Trump’s attack on Jeb isn’t mostly about issues. As with most things Trump, it’s mostly about persona. The Donald thinks Jeb is a dud. “He’s a man that doesn’t want to be doing what he’s doing,” Trump said in June. “I call him the reluctant warrior, and warrior’s probably not a good word. I think Bush is an unhappy person. I don’t think he has any energy.”
Over the last week, Jeb has proven Trump right. Trump, and his supporters, continue to demonize Mexican American illegal immigrants. On Tuesday, Trump threw the most popular Spanish-language broadcaster in America out of a press conference. That same day, Ann Coulter warmed up for Trump in Iowa by offering gruesome details of murders by Mexican “illegals,” and suggesting that once Trump builds his wall along America’s southern border, tourists can come watch the “live drone shows.”
An African American grandmother’s conservative critique of her community goes viral, picking up where Bill Cosby left off.
Over the weekend, at least 7 million people watched Peggy Hubbard, a black grandmother, excoriate the Black Lives Matter movement in an emotional video posted to her Facebook page. 71,000 people liked the post. 16,000 people left comments. And discussions like this one on Reddit rippled out across the Internet.
Two breaking news events prompted the U.S. Navy veteran, who grew up in Ferguson, Missouri, to speak out and share her feelings. In the first, two white police officers killed Mansur Ball-Bey, a young black man. Police say that he tried to flee out the back door of the house where they were serving a warrant and that he pointed a stolen gun at them before they shot, a narrative that his family disputes. In the second news story, 9-year-old Jamyla Bolden was killed by a stray bullet from a drive-by shooting as she lay in her mother’s bed. The perpetrator is unknown.
An afternoon spent with the famous gorilla who knows sign language, and the scientist who taught her how to “talk”
One of the first words that Koko used to describe herself was Queen. The gorilla was only a few years old when she first made the gesture—sweeping a paw diagonally across her chest as if tracing a royal sash.
“It was a sign we almost never used!” Koko’s head-caretaker Francine Patterson laughed. “Koko understands that she’s special because of all the attention she's had from professors, and caregivers, and the media.”
The cause of the primate’s celebrity is her extraordinary aptitude for language. Over the past 43 years, since Patterson began teaching Koko at the age of 1, the gorilla has learned more than 1,000 words of modified American Sign Language—a vocabulary comparable to that of a 3-year-old human child. While there have been many attempts to teach human languages to animals, none have been more successful than Patterson’s achievement with Koko.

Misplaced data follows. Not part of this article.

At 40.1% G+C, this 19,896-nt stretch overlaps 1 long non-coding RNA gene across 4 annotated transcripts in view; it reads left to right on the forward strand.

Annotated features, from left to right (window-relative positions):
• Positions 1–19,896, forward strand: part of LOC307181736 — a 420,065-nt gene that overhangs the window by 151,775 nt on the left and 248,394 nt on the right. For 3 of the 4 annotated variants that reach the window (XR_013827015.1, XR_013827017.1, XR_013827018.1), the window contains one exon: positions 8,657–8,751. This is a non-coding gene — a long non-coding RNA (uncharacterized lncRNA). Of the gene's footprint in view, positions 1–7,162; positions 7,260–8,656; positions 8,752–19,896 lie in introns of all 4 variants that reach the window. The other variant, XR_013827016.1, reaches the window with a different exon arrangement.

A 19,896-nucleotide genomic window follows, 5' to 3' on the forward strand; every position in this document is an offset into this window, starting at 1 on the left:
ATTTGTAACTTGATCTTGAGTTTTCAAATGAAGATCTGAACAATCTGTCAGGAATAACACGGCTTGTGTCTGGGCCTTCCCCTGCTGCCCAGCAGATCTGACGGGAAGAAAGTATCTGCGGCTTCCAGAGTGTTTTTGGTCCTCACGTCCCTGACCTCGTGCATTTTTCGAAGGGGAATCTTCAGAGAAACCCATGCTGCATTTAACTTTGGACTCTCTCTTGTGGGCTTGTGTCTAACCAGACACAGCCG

Hikers on a moonlit night in Mexico, a massive ball pit in Washington, D.C., Usain Bolt taken down by a Segway in China, a squirrel monkey riding a capybara in Japan, and much more.
Hikers on a moonlit night in Mexico, Homer Simpson calls for calm at a protest in Chile, Kumbh Mela in India, a massive ball pit in Washington, D.C., Usain Bolt taken down by a Segway in China, a squirrel monkey riding a capybara in Japan, a conference of Furry enthusiasts in Germany, and much more.
A new study shows that the field suffers from a reproducibility problem, but the extent of the issue is still hard to nail down.
No one is entirely clear on how Brian Nosek pulled it off, including Nosek himself. Over the last three years, the psychologist from the University of Virginia persuaded some 270 of his peers to channel their free time into repeating 100 published psychological experiments to see if they could get the same results a second time around. There would be no glory, no empirical eurekas, no breaking of fresh ground. Instead, this initiative—the Reproducibility Project—would be the first big systematic attempt to answer questions that have been vexing psychologists for years, if not decades. What proportion of results in their field are reliable?